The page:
In the first of a series of four interviews with women leaders who will be speaking at the Women, Management and Work Conference later this month, we meet Helen Newell, Director of Corporate Development & Government Relations for Asciano, one of Australia’s leading transport infrastructure companies and the owner of leading port and rail operations companies, Patrick and Pacific National.
As a woman working in the male dominated transport industry, Helen Newell believes she has had a blessed run. Not only has she outpaced most of her male colleagues in the career stakes, she’s managed to do it without compromising her role as a wife and mother.
After five years in North America, working on projects in Mexico, the US and Canada, Helen Newell returned home to Australia in 1996, joining TNT Australia as Corporate Development Manager. Through acquisition, Helen joined Toll Holdings in 1997 and in early 2001, was appointed Divisional General Manager of Toll Transitions, the newly formed relocation and transportation management sector of the Toll Group.
Helen then transferred within Toll to Pacific National in July 2006 as General Manager of Development. With the establishment of Asciano, through the de-merger from Toll, Helen’s Corporate Development responsibilities expanded across both the Pacific National and Patrick businesses in the current portfolio. Since April 2008, Helen has also taken on responsibility for Government Relations and the Environment for Asciano.
Helen attributes having a high level of job satisfaction to the fact that she has a forward-thinking boss in CEO and Managing Director of Asciano, Mark Rowsthorn.
“The fact that he has six kids is fantastic,” Helen told Australian Women Online. “Mark has a fantastic relationship with his kids and he’ll say he can’t do a call before 9.30 because he’s dropping the kids off, or he’ll say that he’ll take that call on his mobile because they’re going away for a long weekend.”
“The leader of an organisation can have such an enormous influence and I think it’s important for anybody selecting a job, to do your due diligence on the leader of that organisation, no matter where you are in the hierarchy.”
“When I came back to Australia in 1996, I was 29 years old and I made a conscious decision to find a role in an organisation that would provide me with a career that meant that when I wanted to have children, I could have children without it completely stopping any career progression. I was very fortunate in that Mark Rowsthorn was quite accommodating when I wanted to work part-time. He recognised that it was all about the outputs and not the face time.”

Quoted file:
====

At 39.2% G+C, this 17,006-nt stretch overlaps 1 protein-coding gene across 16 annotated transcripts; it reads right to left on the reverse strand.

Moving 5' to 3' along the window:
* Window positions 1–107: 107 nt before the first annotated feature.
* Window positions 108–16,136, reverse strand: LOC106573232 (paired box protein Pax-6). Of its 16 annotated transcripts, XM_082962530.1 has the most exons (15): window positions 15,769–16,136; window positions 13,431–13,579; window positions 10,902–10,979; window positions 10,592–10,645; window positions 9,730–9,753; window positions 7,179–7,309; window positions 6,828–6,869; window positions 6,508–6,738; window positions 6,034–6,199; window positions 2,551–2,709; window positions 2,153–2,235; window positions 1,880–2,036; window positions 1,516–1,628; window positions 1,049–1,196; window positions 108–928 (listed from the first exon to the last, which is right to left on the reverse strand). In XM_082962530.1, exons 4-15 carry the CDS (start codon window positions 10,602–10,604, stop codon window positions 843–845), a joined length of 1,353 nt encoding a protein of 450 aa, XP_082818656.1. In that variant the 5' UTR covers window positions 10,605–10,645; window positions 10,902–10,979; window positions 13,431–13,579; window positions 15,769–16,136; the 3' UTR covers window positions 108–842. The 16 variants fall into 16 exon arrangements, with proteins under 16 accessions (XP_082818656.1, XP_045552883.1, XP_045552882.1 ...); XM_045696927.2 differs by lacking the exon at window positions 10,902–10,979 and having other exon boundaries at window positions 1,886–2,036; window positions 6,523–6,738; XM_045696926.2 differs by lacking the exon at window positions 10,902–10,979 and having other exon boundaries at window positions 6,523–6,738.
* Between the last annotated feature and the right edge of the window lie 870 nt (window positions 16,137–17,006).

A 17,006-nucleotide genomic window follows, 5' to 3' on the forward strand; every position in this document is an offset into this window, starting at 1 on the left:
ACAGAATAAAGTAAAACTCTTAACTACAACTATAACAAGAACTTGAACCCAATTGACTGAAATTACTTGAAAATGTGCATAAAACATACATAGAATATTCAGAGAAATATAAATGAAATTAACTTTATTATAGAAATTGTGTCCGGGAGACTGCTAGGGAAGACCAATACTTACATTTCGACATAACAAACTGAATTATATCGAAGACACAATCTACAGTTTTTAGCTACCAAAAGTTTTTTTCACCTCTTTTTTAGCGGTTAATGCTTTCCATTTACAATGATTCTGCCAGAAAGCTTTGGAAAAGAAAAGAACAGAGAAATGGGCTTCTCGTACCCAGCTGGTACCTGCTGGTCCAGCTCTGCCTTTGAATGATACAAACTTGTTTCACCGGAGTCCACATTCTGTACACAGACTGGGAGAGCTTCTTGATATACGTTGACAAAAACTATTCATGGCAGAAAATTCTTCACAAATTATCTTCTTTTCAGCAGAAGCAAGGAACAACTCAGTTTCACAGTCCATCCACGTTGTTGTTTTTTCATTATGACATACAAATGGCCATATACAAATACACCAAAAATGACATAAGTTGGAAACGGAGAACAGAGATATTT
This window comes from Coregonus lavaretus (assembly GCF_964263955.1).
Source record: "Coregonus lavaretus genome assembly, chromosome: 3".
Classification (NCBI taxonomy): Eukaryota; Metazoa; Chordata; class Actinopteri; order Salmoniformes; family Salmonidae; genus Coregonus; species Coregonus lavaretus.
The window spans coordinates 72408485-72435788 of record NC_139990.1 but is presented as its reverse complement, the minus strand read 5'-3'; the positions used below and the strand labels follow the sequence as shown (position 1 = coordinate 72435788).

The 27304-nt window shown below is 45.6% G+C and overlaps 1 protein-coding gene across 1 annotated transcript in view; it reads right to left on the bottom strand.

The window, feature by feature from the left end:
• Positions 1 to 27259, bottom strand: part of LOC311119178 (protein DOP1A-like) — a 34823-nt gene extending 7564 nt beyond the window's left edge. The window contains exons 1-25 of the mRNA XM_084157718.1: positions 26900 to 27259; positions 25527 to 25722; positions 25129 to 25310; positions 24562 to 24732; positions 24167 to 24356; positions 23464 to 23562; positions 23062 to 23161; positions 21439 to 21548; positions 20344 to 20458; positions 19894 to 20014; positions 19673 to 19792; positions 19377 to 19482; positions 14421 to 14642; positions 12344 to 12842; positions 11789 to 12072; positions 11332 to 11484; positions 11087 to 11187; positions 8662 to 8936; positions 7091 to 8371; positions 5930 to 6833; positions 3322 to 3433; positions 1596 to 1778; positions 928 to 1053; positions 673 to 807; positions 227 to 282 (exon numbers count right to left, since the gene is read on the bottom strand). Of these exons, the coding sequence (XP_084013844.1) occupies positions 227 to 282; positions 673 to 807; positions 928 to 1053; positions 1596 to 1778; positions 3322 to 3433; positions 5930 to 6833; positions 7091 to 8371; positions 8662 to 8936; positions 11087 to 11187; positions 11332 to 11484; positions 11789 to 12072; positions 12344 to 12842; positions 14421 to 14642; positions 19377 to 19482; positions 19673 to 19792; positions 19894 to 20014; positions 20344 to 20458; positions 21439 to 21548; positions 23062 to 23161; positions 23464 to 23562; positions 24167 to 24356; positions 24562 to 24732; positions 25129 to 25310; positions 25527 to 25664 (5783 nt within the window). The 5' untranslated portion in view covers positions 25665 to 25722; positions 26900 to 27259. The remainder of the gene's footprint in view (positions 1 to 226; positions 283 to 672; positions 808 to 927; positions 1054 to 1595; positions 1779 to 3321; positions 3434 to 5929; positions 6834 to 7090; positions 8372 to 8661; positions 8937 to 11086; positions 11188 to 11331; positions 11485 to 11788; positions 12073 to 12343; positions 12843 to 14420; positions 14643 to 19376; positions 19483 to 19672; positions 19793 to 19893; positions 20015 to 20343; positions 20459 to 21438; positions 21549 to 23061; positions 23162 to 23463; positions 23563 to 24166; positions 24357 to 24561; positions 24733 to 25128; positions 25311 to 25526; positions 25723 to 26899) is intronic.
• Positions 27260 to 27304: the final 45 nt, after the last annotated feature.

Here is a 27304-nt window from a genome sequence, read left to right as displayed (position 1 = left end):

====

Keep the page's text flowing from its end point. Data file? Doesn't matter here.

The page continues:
“I also think overall, blokes are actually better at supporting women in work life balance, than women are. I’ve always been very open and honest with my colleagues and my boss about the fact that I want to be able to go to parent teacher meetings and that I want to go to the swimming carnival or the concert. And I find that the blokes have been incredibly supportive of that.”
“As professionals, it’s about being very self-aware and being very clear in what you really, truly want. You have to have a very good understanding of your values and ethics and integrity and what you stand for as an individual – and a real knowledge of what you can do and what your weaknesses are. Once you have that, I think the most important thing is to be really very selective about the company you choose to work with and the leader you choose to follow.”
When asked if she had faced any discrimination or difficulties in her career because of her gender, Helen Newell said, “I’ve always taken the view that I will contribute the best I can to the organisation in the role that I’m currently in and when given opportunities, to take them and to be brave. I think women, more so than men, tend to feel that they have to do the job brilliantly before they can take that leap. But you learn some of the job as you go.”
“Others think they should be given opportunities because of who they are. I’m one of these absolute believers in meritocracy. I hate tokenism, I hate the concept of being given a roll because I’m a female. I’ve always maintained that if I’m ever given a role because I’m a female, I’ll decline it because I want my gender to be seen as a positive and I want my way of thinking to be seen as a positive. I’ve typically been ten years younger than most of my peers in the teams that I’ve worked in. So I also want my age to be seen as a positive, but I don’t want it to be the only reason that I got the job.”
“I’ve come up through the transport industry where I was the only female in the Toll senior leadership team. In some ways it makes it harder. But ironically, in some ways it also makes it easier because there are no rules and you get to make the rules.”
“I don’t think that you need to necessarily find an organisation that’s got whole programs set up to support the development of women. I think in some ways you can make more of a difference if you’re in an organisation that doesn’t.”
Helen Newell will be speaking at the Women, Management and Work Conference (WMWC) in Sydney, 29 – 30 July 2010. For more information or to register, visit the Women, Management and Work Conference website at: http://www.lmsf.mq.edu.au/wmwc/home
This interview with Helen Newell was conducted via Skype. Make cheap calls to landlines and mobiles – Buy SkypeOut credit here